does mercury do and how does it get into fish?|
It's a neurotoxin like lead. Fetuses, infants and young children,
whose brains and nervous systems are rapidly developing, are at greatest
risk of harm from neurotoxins. The more mercury that gets into a person's
body, the longer the exposure time, the younger the person, the more
severe the effects are likely to be. Mercury occurs naturally in the
environment, but fossil fuels, especially coal, that are burned in
power plants to make electricity, along with some bacteria, creates
methymercury from the chemical transformation it undergoes. Through
rain, snow, and runoff, methylmercury accumulates in various bodies
of water and is absorbed by fish. Larger fish have more mercury because
they feed on other fish that have accumulated mercury and live longer
and so they accumulate more mercury.
the facts on farmed fish?
Well, many farmed fish are OK and the link below will set you straight
on which are. But, farmed fish, particularly salmon, are a definite
No-No. Polychlorinated biphenyls (PCBs), banned in the U.S. since
1977 and members of a class of chemicals known as persistent organic
pollutants, or POPs, were found at far higher levels in farmed than
in wild salmon, according to a study released in January 2004. POPs
accumulate in animal fat and rise in the food chain, so that large
predator fish will generally contain higher amounts. Because farmed
salmon are raised on feed that can include ground-up animals and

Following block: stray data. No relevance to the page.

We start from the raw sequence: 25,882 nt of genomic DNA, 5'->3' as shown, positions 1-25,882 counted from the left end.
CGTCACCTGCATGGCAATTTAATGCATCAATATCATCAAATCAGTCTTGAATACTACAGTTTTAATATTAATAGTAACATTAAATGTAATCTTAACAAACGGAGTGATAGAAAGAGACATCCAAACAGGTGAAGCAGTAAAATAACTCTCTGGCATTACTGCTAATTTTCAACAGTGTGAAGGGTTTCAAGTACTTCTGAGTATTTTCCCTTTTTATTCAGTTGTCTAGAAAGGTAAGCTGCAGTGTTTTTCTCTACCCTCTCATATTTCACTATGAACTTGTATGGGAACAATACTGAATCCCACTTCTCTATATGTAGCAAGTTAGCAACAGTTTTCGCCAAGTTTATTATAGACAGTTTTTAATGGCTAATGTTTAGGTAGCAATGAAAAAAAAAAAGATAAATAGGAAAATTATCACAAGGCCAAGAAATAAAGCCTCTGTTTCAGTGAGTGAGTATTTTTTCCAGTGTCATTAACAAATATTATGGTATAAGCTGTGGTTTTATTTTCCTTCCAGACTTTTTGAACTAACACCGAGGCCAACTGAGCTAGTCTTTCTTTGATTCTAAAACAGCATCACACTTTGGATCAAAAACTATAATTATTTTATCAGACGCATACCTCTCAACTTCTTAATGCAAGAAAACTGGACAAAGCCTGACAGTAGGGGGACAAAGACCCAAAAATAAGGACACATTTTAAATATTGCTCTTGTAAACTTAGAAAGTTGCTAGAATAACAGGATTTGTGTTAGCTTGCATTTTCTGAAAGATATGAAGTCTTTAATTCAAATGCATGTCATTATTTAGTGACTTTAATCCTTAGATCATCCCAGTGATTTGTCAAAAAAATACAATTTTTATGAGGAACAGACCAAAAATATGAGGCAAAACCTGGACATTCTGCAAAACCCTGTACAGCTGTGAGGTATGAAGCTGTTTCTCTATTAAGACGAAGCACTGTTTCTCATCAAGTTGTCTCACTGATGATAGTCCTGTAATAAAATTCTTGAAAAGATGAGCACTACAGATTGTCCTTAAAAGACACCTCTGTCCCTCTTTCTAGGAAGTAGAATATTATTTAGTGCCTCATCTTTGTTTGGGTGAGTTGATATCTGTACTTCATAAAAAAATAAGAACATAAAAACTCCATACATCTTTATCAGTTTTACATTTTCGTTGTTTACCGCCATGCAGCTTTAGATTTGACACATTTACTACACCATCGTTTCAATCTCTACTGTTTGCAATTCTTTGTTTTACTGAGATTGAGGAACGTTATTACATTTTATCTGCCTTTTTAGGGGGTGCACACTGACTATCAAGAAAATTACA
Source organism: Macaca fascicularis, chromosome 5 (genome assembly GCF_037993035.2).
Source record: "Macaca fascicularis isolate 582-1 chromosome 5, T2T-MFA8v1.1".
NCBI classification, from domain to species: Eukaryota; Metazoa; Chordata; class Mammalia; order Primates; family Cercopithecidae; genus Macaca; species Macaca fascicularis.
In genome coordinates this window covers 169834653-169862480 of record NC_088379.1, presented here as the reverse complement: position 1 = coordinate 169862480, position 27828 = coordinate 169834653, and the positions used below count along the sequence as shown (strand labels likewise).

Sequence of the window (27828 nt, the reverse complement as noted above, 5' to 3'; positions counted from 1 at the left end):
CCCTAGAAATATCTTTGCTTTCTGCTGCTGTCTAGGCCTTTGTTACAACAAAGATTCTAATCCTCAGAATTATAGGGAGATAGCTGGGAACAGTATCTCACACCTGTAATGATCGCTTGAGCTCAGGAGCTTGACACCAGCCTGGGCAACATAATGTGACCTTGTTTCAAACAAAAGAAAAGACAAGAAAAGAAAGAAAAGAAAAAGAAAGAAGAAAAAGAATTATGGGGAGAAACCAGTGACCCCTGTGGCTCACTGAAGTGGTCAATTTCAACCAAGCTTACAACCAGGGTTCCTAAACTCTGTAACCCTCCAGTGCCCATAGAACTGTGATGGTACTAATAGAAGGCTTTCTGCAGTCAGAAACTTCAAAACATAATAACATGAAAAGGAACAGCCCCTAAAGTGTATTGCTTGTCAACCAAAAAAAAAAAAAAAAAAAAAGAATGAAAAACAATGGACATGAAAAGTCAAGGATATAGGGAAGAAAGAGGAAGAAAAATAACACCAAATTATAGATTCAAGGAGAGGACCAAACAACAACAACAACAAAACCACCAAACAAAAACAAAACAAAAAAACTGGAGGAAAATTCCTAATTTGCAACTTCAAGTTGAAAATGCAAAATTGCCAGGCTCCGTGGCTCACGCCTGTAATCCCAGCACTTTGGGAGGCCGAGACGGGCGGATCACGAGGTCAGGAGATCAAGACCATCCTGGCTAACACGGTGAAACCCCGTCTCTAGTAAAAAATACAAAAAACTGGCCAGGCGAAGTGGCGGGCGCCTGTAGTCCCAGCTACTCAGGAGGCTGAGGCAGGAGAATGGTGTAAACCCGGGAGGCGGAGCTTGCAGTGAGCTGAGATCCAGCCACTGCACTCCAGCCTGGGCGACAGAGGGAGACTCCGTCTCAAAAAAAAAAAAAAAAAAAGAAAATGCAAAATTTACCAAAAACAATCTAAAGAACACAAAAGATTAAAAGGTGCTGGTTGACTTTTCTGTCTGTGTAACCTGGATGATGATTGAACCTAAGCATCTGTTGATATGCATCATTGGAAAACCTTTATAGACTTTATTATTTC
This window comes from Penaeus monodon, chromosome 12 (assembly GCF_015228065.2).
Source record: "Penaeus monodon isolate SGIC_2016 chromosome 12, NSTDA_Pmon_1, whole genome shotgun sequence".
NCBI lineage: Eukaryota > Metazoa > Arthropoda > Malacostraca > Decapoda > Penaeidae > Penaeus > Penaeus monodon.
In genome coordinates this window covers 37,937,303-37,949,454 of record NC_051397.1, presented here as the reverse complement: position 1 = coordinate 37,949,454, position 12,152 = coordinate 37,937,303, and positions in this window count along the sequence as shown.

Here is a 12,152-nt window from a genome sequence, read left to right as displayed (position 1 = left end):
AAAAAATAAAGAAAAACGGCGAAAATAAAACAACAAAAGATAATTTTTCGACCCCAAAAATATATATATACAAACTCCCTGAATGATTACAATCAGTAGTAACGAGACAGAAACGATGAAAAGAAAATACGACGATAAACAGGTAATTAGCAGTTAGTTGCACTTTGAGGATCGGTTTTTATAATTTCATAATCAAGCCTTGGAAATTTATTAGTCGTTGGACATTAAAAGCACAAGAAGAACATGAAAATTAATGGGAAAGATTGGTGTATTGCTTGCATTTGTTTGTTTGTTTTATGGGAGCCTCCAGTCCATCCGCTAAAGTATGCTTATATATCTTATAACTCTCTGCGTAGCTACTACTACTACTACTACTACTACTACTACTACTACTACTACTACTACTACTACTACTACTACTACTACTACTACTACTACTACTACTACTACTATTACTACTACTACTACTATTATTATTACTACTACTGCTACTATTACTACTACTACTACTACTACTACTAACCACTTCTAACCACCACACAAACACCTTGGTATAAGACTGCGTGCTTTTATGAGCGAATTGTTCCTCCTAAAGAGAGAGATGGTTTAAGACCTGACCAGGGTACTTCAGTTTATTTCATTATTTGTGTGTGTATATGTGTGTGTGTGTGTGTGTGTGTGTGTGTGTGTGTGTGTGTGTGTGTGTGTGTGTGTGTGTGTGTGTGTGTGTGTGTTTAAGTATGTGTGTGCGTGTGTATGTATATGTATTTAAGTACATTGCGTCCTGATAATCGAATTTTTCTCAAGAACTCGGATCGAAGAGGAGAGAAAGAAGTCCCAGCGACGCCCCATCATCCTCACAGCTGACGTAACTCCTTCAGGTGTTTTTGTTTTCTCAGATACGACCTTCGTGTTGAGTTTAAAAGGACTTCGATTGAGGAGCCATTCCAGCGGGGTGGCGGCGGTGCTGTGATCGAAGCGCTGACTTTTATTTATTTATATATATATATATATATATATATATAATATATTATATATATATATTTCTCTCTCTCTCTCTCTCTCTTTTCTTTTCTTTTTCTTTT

fish, their bodies accumulate these pollutants. Other POPs found
in fish include the organochlorine pesticide dieldrin and dioxins
~ the result of chlorine paper bleaching and manufacturing and incineration
of PVC plastic.
which are neurotoxins, hormone disrupters and probable carcinogens,
were found at levels seven times higher in farmed than in wild salmon.
PCBs are also found at high levels in fish from polluted water bodies,
varying from locale to locale; state health advisories list which
fish should not be consumed by children, pregnant or nursing women,
and women of childbearing age.
visit the greenguide's best fish picks.
This is an updated list of Yes Fish, Sometimes Fish, and No Fish.
Unfortunately, Sardines are Yes Fish and Bluefin Tuna are No Fish.
However, Squid (I know you all like fried or, more healthier, grilled
calamari) is a Yes Fish! Pregnant women and children really need
to be aware of just how much fish they eat each month. Fish lowest
in mercury include: wild salmon, sardines, squid, Arctic char, Atlantic
summer flounder (flukes), Pacific flounder, sanddabs, and scallops
(these last three should be eaten once per month due to habitat
damage or to allow their population to recover). Fish highest in
mercury levels include King Mackerel, Shark, Swordfish, Tilefish,
and Tuna-fresh or frozen. Canned Tuna isn't as bad because they
tend to be the smaller tuna. "chunk light" or "chunk"
can come from different types of the smaller tuna and is the best
Here is a handy national seafood guide to keep in your wallet from the Monterey Bay Aquarium:
Low res version for viewing or High res version for printing